ALBANY, N.Y. – Interscholastic sports considered to be lower risk by the governor’s office are allowed to practice and play in New York State beginning Monday, Sept. 21, Gov. Andrew Cuomo announced Monday.
These sports include tennis, soccer, cross country, field hockey, and swimming.
Higher risk sports such as football, volleyball, wrestling, rugby, and ice hockey may practice but cannot play, Cuomo said.
Teams will not be allowed to practice or play outside of their regions until Monday, Oct. 19.
“They are the regions that we’ve used in the phased reopening,” Cuomo said.
For schools in Section 1, that means teams cannot travel outside of the Mid-Hudson region.
“The state has done a lot of research on how we can safely have our students participate in school sports and get the exercise they need, and the guidance we developed will allow lower-risk sports to begin practicing and playing next month,” Cuomo said.
For at least one local athletic director, the press conference raised even more questions about the fall season.
“It’s a lot to take in, simply because I don’t quite understand what it exactly means for our sports that can practice, but can’t compete,” said Christian McCarthy, athletic director of Katonah-Lewisboro Schools. “What are they prepping for? I don’t know what it all means.”
New York State Public High School Athletic Association’s COVID-19 Task Force met Tuesday to discuss and interpret the guidance handed down by the governor’s office. However, McCarthy said, each district or region may have a different risk tolerance when it comes to offering fall sports. Nassau County’s superintendents, for example, agreed Wednesday to postpone all sports until 2021.
“Looking at the glass half full, we are going to have some form of athletics this fall, which I think is wonderful for the kids,” McCarthy said. “We have to now figure out what that means, what it looks like, what sports we offer, etc. There is a lot to be considered in the coming days.”
McCarthy said he would not be surprised if a handful of local districts form cohorts to compete against each other.
In his opinion, McCarthy said, “John Jay shouldn’t be going to Arlington High School then White Plains High School and then Nyack High School. Not because they’re not wonderful communities; it’s because now we’re taking potential contaminants from one area of the county to other [areas]. I think we have to be mindful of those things. I think we may see pockets of schools teaming up.”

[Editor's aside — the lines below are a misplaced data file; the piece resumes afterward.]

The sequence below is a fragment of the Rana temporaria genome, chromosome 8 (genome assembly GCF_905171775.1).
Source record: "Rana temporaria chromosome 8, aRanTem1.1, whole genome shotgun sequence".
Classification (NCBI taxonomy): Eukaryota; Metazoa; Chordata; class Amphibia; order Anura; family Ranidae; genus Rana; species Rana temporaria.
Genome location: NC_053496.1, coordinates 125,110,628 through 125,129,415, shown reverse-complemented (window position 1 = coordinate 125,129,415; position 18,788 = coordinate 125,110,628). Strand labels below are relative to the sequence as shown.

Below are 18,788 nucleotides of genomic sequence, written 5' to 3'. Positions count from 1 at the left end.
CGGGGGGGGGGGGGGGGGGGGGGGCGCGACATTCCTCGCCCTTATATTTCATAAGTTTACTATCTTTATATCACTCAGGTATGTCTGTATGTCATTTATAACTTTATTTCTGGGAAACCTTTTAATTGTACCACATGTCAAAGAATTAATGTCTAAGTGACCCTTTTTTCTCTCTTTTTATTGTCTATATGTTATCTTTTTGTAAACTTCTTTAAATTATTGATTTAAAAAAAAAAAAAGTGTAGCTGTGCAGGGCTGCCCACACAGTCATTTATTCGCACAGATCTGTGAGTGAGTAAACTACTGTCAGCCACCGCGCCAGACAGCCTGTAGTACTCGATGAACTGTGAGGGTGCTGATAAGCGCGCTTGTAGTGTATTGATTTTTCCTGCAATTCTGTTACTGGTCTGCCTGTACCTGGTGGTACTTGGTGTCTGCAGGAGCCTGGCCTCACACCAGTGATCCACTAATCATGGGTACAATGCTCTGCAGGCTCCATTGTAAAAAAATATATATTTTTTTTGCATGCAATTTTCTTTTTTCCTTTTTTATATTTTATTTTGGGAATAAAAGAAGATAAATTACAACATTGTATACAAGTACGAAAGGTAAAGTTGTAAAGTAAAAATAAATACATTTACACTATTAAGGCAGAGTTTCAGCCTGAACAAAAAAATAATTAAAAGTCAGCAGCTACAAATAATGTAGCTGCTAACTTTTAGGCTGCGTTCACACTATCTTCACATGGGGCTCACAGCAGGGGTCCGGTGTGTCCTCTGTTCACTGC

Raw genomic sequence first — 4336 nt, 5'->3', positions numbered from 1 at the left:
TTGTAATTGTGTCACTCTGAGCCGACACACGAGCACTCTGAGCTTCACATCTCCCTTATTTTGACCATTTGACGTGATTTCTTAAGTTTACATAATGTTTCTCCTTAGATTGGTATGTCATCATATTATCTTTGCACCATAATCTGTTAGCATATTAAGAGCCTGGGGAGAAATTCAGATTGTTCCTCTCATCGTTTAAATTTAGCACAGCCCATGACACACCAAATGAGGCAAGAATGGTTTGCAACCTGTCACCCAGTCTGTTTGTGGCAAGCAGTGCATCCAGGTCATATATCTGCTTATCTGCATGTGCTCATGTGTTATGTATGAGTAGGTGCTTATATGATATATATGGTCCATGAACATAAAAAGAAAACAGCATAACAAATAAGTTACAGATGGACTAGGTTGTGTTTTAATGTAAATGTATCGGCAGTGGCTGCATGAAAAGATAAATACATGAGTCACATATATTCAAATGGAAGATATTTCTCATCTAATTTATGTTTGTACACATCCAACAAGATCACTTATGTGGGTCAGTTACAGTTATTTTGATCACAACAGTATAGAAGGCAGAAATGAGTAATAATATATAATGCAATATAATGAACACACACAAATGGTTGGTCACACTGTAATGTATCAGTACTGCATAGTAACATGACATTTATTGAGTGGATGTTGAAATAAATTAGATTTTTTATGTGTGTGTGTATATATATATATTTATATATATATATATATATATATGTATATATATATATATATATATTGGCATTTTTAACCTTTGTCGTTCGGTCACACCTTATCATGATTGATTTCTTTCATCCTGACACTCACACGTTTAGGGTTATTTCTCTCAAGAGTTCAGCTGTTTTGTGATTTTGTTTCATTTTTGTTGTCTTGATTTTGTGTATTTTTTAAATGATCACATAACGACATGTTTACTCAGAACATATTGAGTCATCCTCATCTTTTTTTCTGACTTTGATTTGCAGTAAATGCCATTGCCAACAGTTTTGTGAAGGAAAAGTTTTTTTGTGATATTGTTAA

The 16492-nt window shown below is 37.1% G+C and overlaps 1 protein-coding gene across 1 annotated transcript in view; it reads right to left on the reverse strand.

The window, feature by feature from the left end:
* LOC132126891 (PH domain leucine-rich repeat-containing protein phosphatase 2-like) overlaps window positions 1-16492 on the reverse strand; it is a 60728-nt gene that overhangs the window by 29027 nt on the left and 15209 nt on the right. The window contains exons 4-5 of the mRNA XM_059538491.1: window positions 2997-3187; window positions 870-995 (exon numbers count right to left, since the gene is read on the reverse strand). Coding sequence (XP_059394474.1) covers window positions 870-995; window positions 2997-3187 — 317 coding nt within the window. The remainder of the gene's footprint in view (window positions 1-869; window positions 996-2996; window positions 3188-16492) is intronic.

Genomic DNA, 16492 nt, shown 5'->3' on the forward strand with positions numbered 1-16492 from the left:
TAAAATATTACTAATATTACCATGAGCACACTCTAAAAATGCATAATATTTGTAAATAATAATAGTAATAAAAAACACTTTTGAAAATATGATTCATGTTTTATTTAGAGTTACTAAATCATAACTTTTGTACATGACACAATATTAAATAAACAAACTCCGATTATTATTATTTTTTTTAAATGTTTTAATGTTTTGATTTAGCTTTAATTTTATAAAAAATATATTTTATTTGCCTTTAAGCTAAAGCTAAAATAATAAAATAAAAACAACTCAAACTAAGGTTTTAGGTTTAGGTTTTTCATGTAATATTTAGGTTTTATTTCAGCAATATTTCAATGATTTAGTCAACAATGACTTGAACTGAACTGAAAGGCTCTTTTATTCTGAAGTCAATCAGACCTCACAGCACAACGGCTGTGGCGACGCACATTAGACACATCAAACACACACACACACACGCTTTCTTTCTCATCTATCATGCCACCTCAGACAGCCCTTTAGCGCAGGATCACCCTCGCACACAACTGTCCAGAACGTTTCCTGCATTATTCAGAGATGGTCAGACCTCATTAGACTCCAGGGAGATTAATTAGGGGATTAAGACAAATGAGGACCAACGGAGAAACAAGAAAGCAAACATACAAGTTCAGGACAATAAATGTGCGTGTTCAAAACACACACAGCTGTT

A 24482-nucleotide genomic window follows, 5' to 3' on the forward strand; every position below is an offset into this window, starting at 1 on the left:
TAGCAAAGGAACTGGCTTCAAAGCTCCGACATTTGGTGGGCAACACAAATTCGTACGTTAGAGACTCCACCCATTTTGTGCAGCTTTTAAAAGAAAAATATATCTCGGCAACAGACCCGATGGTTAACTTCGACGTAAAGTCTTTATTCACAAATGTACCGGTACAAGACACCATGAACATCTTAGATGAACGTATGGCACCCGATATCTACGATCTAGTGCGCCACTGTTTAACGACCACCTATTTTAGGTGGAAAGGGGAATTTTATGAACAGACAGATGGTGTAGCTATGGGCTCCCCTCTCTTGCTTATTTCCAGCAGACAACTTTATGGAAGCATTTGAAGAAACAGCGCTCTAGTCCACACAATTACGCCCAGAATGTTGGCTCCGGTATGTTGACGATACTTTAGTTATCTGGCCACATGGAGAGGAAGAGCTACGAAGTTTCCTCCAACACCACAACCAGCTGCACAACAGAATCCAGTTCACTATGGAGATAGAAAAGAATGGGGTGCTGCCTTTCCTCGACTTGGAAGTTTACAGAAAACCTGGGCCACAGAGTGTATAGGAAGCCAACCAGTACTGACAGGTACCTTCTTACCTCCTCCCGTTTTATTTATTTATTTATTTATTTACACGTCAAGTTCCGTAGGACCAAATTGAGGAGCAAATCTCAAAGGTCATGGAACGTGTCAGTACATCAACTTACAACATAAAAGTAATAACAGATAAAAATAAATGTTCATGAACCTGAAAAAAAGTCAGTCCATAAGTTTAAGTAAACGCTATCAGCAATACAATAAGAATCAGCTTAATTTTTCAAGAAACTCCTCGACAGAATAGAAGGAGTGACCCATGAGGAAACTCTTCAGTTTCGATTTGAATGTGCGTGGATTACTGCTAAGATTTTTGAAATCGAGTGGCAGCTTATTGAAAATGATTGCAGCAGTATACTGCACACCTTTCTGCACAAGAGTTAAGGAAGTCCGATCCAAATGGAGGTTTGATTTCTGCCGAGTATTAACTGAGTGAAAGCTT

McCarthy was personally surprised to see soccer listed as a low-risk sport. Cross country was also listed as lower risk, but the athletic director wondered if larger meets would be restricted. In many races, he said, the runners begin at the starting line standing shoulder to shoulder, which would also have to be addressed.
Though NYSPHSAA has already clarified that remote learners can participate in high school sports, McCarthy said it throws another wrench into the planning process.
“This a whole different animal that we’re working with here,” McCarthy said. “There are a lot of moving parts, and I have zero answers right now.”
Only about 3 minutes of Monday’s 38-minute press briefing were dedicated to the topic of interscholastic sports, which Cuomo repeatedly referred to as “youth sports.” He also said higher-risk sports like football can “continue to practice,” but not play. Interscholastic sports, however, have been prohibited from practicing since March.
With a day to reflect on the governor’s guidance, Dom DeMatteo, coach of the Mahopac High School varsity football team, said on Tuesday that he remains puzzled by what he saw and heard.
“I don’t think they are really well-informed, at the state level in the governor’s office, about how interscholastic sports work,” DeMatteo said. “Nor do I think at this point they really care.”
Most confusing to DeMatteo was the governor’s slide about higher-risk sports, which put football in the same category as wrestling and ice hockey, which are winter sports, and rugby, which is not an interscholastic sport. Volleyball, which was not mentioned during the briefing, was later included on the list of higher-risk sports.
“I’m confused and therefore frustrated,” DeMatteo said. “I don’t know if that guidance was really guidance.”
The Mahopac coach said the state’s guidance lacks logic.
“You can practice but you can’t play. What?” he said. “You can study but we’re not going to test you. You don’t understand kids for one second if you say kids can practice but not play. Don’t insult me like that, and don’t continue to play with the emotions of these children.”
DeMatteo, whose father, Tony, is the head coach of the Somers varsity football team, said he has not yet offered guidance to his players and parents.
“To say that we cannot practice but not play, I don’t know what they expect us to tell the kids,” DeMatteo said. “I don’t know that you can prepare for a math test for a month, never take the math test, and expect to get quality participation from the students…I don’t know what to tell them. This is crazy.”
DeMatteo withheld comment on football potentially being pushed to the spring, saying it depends on the circumstances. But if football overlaps with lacrosse and baseball, that would be a “nightmare” scenario for his program, which has many multi-sport athletes.